Think of a 'shimmery' guitar sound, and what comes to mind? Most likely a chorus pedal. Even though it's decades old, the chorus effect can still sound extremely seductive, but it offers far more variation than you can get by simply plugging your guitar into a pedal: there are several subtle variations that are easy to try using plug‑ins, and that can sound even more impressive in stereo. Although in this article I'll be describing the effects in the context of electric guitar, they can be applied to pretty much any sound source, including vocals — but I'll leave it up to you to decide which combinations of sound source and effect are artistically valid!
The traditional chorus effect works by creating an equal mix of dry signal and a slightly delayed, pitch‑modulated version of the same signal. The pitch modulation and delay creates a moving comb‑filter, which is rather like a more subtle version of flanging. Our ears perceive this as a sense of movement, sometimes with the impression that two instruments are layered together.
However, the chorus effect has a regular pulse, caused by an LFO (low‑frequency oscillator) driving the pitch modulation — and while this poses no problems for some musical styles, there are always going to be times when we'd like the repetition to be less obvious. Some plug‑ins offer multi‑voice (or multi‑tap) chorus options, so it's worth trying these first if you want something that sounds less obviously 'churny'.
One trick I discovered when playing live in the '70s, when I used two guitar amps, was to use a chorus pedal on one of them but keep the other clean. As you'd expect, you create a kind of pseudo‑stereo effect with such a setup — but what I didn't pick up on until I tried it is that the brain doesn't perceive there to be a chorus on one side and a dry sound on the other. Instead, the two sounds integrate in a very natural way, to create a three‑dimensional chorus effect that's rather more subtle than an undiluted chorus effect used on its own. You can try this very easily in your sequencing software by copying the guitar part onto a new track, and adding a chorus plug‑in to only one of the parts. You then pan the two tracks to the extreme left and right of the stereo field.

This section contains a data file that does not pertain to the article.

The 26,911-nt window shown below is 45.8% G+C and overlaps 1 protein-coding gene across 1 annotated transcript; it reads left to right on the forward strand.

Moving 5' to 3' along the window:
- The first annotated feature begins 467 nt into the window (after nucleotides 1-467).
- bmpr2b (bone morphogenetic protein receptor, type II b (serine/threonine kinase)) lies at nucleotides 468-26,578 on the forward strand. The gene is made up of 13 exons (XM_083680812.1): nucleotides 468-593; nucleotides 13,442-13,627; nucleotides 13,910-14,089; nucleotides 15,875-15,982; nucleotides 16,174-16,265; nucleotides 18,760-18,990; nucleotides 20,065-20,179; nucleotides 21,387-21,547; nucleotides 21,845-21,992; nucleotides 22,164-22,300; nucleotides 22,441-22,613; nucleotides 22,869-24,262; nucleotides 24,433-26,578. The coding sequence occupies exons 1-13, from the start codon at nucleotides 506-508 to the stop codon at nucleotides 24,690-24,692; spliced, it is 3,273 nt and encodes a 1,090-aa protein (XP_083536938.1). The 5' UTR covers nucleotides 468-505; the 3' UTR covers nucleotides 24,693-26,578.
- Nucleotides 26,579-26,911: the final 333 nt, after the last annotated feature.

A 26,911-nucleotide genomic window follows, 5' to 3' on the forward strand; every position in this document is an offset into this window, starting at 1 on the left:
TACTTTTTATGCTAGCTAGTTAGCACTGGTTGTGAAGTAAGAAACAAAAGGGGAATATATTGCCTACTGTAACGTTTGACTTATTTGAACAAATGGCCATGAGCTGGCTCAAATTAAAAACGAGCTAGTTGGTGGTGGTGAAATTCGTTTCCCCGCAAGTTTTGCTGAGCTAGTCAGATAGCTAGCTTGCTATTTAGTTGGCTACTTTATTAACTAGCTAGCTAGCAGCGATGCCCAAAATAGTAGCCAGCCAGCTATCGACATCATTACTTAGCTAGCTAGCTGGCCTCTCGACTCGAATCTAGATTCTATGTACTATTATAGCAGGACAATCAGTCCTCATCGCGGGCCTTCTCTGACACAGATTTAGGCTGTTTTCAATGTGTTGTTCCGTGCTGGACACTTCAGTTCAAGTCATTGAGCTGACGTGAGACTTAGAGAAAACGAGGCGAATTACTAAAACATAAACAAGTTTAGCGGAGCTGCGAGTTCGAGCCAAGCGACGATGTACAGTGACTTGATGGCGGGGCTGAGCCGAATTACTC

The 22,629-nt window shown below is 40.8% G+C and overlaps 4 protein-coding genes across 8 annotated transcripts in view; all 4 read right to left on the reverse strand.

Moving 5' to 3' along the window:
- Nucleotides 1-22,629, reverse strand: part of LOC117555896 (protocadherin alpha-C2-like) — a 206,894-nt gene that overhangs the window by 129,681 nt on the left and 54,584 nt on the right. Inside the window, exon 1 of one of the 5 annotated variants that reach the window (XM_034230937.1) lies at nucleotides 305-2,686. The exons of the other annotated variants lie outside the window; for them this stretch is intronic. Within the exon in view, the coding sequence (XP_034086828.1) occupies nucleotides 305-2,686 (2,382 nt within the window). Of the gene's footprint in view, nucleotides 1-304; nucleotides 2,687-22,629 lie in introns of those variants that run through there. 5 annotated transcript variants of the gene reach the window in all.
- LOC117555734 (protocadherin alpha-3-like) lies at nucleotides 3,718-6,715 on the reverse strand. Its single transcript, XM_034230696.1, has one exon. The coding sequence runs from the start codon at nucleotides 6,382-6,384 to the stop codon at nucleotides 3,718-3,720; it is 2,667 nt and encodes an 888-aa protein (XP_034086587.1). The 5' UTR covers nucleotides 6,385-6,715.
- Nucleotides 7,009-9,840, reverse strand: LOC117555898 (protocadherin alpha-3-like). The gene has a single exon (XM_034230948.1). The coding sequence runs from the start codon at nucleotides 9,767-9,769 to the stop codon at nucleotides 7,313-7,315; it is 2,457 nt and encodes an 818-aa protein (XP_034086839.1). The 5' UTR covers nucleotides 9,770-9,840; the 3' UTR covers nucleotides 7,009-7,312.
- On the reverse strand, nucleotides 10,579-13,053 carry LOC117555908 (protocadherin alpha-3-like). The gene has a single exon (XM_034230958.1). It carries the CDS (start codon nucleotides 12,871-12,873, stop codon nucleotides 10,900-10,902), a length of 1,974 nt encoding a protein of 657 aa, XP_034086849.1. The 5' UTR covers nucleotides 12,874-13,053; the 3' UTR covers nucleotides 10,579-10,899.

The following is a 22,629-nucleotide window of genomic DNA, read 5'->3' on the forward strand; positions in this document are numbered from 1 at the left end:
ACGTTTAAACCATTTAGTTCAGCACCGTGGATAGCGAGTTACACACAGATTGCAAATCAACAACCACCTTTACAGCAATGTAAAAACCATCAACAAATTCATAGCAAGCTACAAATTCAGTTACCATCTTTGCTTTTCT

If you want a layered ensemble‑style effect, but without the mechanical LFO pulse of traditional chorus, try using a pitch‑shifter that's set to detune the signal by around five to 10 cents. This works fine as a mono effect with a 50:50 wet‑dry mix, but it sounds even better in stereo if you keep one side dry and the other 100 percent wet. Adding a short delay to the shifted part can also add a useful richness to the sound.
For a less mechanical‑sounding effect when processing 'single‑note' parts, such as solos, split the track as before but use an automatic pitch‑correction plug‑in (such as Antares Auto-Tune) on one side, set to a fairly slow pitch‑correction rate. The treated track will differ in pitch from the dry track in very subtle ways that follow the player's technique, creating an effect that lies somewhere between chorus and very mild tape‑flanging. Note‑bending really brings out the best in this process.
Adding a modulated delay/echo effect also creates a chorus‑like sound, though you have to keep the modulation depth very low at longer delay times, to prevent the pitch modulation becoming too obvious. However, a practical alternative is to place a standard chorus plug‑in before an echo/delay plug‑in (typically with a 150-300ms delay time, and a little feedback): the delays have the effect of breaking up the modulation pulse (especially if you use a multi‑tap delay), which can sound less obvious than a straightforward modulated delay. You could combine the two effects by using chorus before a very gentle modulated delay, set at a different LFO rate from the chorus plug‑in. Placing chorus before a reverb fed from an aux send also adds a nice swirl without your having to effect the dry signal.
You can download some audio files (/sos/jul10/articles/guitartechaudio.htm) that show the techniques I've been discussing, to see if they inspire you to add a little shimmer of your own. Once you start thinking in terms of duplicating the track and treating the two parts differently, or combining chorus with other effects that add to the overall complexity of the sound, you're sure to come up with combinations that add a bit more depth to your sound.